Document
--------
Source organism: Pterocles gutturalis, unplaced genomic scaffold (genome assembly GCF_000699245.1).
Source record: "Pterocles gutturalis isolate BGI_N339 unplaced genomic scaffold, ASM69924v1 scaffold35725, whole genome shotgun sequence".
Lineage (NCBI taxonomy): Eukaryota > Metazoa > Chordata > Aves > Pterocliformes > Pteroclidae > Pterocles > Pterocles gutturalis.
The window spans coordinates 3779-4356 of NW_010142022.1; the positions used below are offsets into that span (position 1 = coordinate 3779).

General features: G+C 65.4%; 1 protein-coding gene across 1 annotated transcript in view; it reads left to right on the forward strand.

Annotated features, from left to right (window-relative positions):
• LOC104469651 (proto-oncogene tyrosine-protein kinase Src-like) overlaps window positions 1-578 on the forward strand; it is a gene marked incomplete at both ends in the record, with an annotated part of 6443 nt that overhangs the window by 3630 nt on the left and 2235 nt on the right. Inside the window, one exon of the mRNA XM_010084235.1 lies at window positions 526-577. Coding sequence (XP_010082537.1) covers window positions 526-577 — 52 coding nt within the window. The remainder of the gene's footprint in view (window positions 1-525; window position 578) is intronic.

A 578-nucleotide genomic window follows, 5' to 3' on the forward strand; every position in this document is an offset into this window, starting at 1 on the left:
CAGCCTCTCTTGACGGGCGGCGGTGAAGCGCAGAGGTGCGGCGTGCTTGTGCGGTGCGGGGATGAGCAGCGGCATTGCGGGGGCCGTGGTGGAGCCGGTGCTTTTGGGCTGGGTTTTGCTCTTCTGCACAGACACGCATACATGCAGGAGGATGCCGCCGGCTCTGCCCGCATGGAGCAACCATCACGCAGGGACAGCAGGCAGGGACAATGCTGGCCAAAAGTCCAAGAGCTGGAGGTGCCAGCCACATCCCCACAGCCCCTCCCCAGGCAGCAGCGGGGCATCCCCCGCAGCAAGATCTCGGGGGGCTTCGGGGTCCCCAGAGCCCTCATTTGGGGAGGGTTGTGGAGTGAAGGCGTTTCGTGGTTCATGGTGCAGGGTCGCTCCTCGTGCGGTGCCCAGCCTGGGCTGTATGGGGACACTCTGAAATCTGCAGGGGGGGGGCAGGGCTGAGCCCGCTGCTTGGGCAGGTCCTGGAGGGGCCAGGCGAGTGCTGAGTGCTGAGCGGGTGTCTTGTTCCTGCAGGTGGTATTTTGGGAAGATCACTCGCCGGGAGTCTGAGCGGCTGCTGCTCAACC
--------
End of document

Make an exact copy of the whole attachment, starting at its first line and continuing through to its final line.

Source organism: Pterocles gutturalis, unplaced genomic scaffold (genome assembly GCF_000699245.1).
Source record: "Pterocles gutturalis isolate BGI_N339 unplaced genomic scaffold, ASM69924v1 scaffold35725, whole genome shotgun sequence".
Lineage (NCBI taxonomy): Eukaryota > Metazoa > Chordata > Aves > Pterocliformes > Pteroclidae > Pterocles > Pterocles gutturalis.
The window spans coordinates 3779-4356 of NW_010142022.1; the positions used below are offsets into that span (position 1 = coordinate 3779).

General features: G+C 65.4%; 1 protein-coding gene across 1 annotated transcript in view; it reads left to right on the forward strand.

Annotated features, from left to right (window-relative positions):
• LOC104469651 (proto-oncogene tyrosine-protein kinase Src-like) overlaps window positions 1-578 on the forward strand; it is a gene marked incomplete at both ends in the record, with an annotated part of 6443 nt that overhangs the window by 3630 nt on the left and 2235 nt on the right. Inside the window, one exon of the mRNA XM_010084235.1 lies at window positions 526-577. Coding sequence (XP_010082537.1) covers window positions 526-577 — 52 coding nt within the window. The remainder of the gene's footprint in view (window positions 1-525; window position 578) is intronic.

A 578-nucleotide genomic window follows, 5' to 3' on the forward strand; every position in this document is an offset into this window, starting at 1 on the left:
CAGCCTCTCTTGACGGGCGGCGGTGAAGCGCAGAGGTGCGGCGTGCTTGTGCGGTGCGGGGATGAGCAGCGGCATTGCGGGGGCCGTGGTGGAGCCGGTGCTTTTGGGCTGGGTTTTGCTCTTCTGCACAGACACGCATACATGCAGGAGGATGCCGCCGGCTCTGCCCGCATGGAGCAACCATCACGCAGGGACAGCAGGCAGGGACAATGCTGGCCAAAAGTCCAAGAGCTGGAGGTGCCAGCCACATCCCCACAGCCCCTCCCCAGGCAGCAGCGGGGCATCCCCCGCAGCAAGATCTCGGGGGGCTTCGGGGTCCCCAGAGCCCTCATTTGGGGAGGGTTGTGGAGTGAAGGCGTTTCGTGGTTCATGGTGCAGGGTCGCTCCTCGTGCGGTGCCCAGCCTGGGCTGTATGGGGACACTCTGAAATCTGCAGGGGGGGGGCAGGGCTGAGCCCGCTGCTTGGGCAGGTCCTGGAGGGGCCAGGCGAGTGCTGAGTGCTGAGCGGGTGTCTTGTTCCTGCAGGTGGTATTTTGGGAAGATCACTCGCCGGGAGTCTGAGCGGCTGCTGCTCAACC